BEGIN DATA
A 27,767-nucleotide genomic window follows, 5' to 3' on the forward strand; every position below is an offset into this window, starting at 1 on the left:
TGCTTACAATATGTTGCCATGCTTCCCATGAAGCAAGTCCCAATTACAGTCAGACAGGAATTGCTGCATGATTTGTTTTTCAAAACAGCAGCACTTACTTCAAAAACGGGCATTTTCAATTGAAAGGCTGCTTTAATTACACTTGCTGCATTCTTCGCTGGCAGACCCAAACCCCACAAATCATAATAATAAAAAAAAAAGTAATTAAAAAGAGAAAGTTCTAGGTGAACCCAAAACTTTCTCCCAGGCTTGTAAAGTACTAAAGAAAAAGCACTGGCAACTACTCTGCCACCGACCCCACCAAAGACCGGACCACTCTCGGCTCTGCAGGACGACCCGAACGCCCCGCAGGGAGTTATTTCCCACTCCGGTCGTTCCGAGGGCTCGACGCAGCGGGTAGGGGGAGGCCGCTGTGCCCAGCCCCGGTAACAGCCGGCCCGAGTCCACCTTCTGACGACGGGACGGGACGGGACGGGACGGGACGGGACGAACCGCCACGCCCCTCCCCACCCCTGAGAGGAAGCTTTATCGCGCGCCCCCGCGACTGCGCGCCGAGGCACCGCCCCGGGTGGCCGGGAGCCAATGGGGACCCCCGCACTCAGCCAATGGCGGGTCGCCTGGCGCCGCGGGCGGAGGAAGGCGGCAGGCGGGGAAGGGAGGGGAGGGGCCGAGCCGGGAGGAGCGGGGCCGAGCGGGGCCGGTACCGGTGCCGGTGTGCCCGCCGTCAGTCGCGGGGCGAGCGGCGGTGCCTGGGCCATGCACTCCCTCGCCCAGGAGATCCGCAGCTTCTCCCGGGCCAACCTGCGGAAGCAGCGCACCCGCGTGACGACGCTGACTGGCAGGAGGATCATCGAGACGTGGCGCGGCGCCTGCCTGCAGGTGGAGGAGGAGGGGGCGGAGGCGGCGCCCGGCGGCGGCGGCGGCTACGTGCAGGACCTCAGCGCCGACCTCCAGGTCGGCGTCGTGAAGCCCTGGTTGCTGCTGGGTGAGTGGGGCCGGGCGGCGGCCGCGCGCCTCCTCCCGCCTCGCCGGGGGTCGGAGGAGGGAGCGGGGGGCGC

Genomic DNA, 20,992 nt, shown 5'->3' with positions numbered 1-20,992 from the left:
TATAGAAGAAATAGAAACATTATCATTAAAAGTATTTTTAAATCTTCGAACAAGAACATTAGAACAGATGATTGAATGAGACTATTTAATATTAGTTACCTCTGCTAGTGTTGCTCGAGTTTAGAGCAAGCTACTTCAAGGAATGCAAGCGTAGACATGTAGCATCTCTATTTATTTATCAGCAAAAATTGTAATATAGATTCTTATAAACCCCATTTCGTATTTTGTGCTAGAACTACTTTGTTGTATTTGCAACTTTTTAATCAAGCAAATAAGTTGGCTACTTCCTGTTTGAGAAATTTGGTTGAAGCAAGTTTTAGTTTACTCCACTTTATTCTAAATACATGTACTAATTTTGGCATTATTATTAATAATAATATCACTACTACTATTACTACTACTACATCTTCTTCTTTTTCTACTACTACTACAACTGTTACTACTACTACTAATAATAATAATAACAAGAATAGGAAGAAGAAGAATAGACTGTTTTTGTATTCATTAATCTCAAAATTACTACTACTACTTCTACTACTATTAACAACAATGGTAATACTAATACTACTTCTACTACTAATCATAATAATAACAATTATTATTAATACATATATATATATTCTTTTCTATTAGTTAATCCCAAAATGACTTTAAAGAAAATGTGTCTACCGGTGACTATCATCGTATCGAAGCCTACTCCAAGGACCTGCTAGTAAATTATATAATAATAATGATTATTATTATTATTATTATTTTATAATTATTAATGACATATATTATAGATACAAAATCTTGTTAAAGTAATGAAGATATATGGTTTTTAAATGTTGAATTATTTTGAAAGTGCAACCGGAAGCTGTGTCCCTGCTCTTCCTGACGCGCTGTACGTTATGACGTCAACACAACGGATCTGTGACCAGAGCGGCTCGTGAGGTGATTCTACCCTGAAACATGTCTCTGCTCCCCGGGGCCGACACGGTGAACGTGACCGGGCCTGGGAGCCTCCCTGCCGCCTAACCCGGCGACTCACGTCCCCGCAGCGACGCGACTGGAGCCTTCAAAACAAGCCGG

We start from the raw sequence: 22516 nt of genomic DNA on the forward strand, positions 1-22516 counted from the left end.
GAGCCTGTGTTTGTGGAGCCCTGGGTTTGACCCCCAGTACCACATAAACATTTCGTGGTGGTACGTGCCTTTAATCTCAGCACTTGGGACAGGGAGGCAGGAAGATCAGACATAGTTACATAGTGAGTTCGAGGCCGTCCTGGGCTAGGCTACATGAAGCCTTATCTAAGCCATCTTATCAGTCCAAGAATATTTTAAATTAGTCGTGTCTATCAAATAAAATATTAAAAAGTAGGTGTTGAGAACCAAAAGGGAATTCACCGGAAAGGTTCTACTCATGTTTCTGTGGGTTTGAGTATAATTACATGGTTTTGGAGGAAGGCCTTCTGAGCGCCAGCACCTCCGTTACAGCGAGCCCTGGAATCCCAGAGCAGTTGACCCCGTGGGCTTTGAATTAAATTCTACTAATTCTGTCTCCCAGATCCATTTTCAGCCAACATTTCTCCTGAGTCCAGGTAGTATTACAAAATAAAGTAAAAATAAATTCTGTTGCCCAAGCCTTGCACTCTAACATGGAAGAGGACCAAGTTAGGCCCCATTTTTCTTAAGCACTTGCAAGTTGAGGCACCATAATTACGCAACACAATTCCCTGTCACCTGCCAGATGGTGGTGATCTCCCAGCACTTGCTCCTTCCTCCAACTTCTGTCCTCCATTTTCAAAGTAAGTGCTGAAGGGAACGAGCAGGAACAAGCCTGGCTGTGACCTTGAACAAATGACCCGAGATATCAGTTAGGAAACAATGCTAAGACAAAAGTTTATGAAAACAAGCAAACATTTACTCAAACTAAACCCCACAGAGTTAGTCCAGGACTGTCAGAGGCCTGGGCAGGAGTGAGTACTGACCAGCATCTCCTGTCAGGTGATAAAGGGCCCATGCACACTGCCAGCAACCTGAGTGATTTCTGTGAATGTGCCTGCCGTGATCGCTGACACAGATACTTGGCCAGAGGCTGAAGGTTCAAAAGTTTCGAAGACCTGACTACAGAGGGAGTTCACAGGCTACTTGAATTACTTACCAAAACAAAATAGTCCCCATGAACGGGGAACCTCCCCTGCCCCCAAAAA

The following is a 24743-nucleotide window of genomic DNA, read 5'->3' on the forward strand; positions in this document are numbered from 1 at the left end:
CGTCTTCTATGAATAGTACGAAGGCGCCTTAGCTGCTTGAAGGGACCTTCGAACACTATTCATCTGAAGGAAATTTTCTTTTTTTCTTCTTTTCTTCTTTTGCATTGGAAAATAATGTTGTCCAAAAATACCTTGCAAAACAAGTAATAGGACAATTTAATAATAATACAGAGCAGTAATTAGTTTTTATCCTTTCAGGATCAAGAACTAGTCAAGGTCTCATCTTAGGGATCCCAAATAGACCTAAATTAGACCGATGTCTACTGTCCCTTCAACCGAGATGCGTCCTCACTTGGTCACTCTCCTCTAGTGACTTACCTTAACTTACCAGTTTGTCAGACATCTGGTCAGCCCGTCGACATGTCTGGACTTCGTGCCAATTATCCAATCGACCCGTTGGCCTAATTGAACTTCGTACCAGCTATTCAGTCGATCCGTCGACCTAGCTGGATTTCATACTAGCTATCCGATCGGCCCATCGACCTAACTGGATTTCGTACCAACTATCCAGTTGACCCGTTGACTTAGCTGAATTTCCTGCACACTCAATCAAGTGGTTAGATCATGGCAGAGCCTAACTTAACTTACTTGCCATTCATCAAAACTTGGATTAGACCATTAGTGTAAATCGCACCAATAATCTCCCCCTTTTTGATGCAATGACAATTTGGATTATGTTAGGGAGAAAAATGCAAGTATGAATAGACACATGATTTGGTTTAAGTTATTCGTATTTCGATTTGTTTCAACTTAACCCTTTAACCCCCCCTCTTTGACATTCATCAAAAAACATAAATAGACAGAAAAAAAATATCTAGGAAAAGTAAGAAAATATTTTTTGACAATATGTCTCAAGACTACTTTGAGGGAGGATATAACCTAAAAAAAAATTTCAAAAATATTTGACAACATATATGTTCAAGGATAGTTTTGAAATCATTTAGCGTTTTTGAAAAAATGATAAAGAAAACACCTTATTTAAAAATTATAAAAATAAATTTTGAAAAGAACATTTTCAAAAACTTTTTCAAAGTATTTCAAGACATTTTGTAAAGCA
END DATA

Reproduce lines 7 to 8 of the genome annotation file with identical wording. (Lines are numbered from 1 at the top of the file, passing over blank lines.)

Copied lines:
The following is a 24743-nucleotide window of genomic DNA, read 5'->3' on the forward strand; positions in this document are numbered from 1 at the left end:
CGTCTTCTATGAATAGTACGAAGGCGCCTTAGCTGCTTGAAGGGACCTTCGAACACTATTCATCTGAAGGAAATTTTCTTTTTTTCTTCTTTTCTTCTTTTGCATTGGAAAATAATGTTGTCCAAAAATACCTTGCAAAACAAGTAATAGGACAATTTAATAATAATACAGAGCAGTAATTAGTTTTTATCCTTTCAGGATCAAGAACTAGTCAAGGTCTCATCTTAGGGATCCCAAATAGACCTAAATTAGACCGATGTCTACTGTCCCTTCAACCGAGATGCGTCCTCACTTGGTCACTCTCCTCTAGTGACTTACCTTAACTTACCAGTTTGTCAGACATCTGGTCAGCCCGTCGACATGTCTGGACTTCGTGCCAATTATCCAATCGACCCGTTGGCCTAATTGAACTTCGTACCAGCTATTCAGTCGATCCGTCGACCTAGCTGGATTTCATACTAGCTATCCGATCGGCCCATCGACCTAACTGGATTTCGTACCAACTATCCAGTTGACCCGTTGACTTAGCTGAATTTCCTGCACACTCAATCAAGTGGTTAGATCATGGCAGAGCCTAACTTAACTTACTTGCCATTCATCAAAACTTGGATTAGACCATTAGTGTAAATCGCACCAATAATCTCCCCCTTTTTGATGCAATGACAATTTGGATTATGTTAGGGAGAAAAATGCAAGTATGAATAGACACATGATTTGGTTTAAGTTATTCGTATTTCGATTTGTTTCAACTTAACCCTTTAACCCCCCCTCTTTGACATTCATCAAAAAACATAAATAGACAGAAAAAAAATATCTAGGAAAAGTAAGAAAATATTTTTTGACAATATGTCTCAAGACTACTTTGAGGGAGGATATAACCTAAAAAAAAATTTCAAAAATATTTGACAACATATATGTTCAAGGATAGTTTTGAAATCATTTAGCGTTTTTGAAAAAATGATAAAGAAAACACCTTATTTAAAAATTATAAAAATAAATTTTGAAAAGAACATTTTCAAAAACTTTTTCAAAGTATTTCAAGACATTTTGTAAAGCA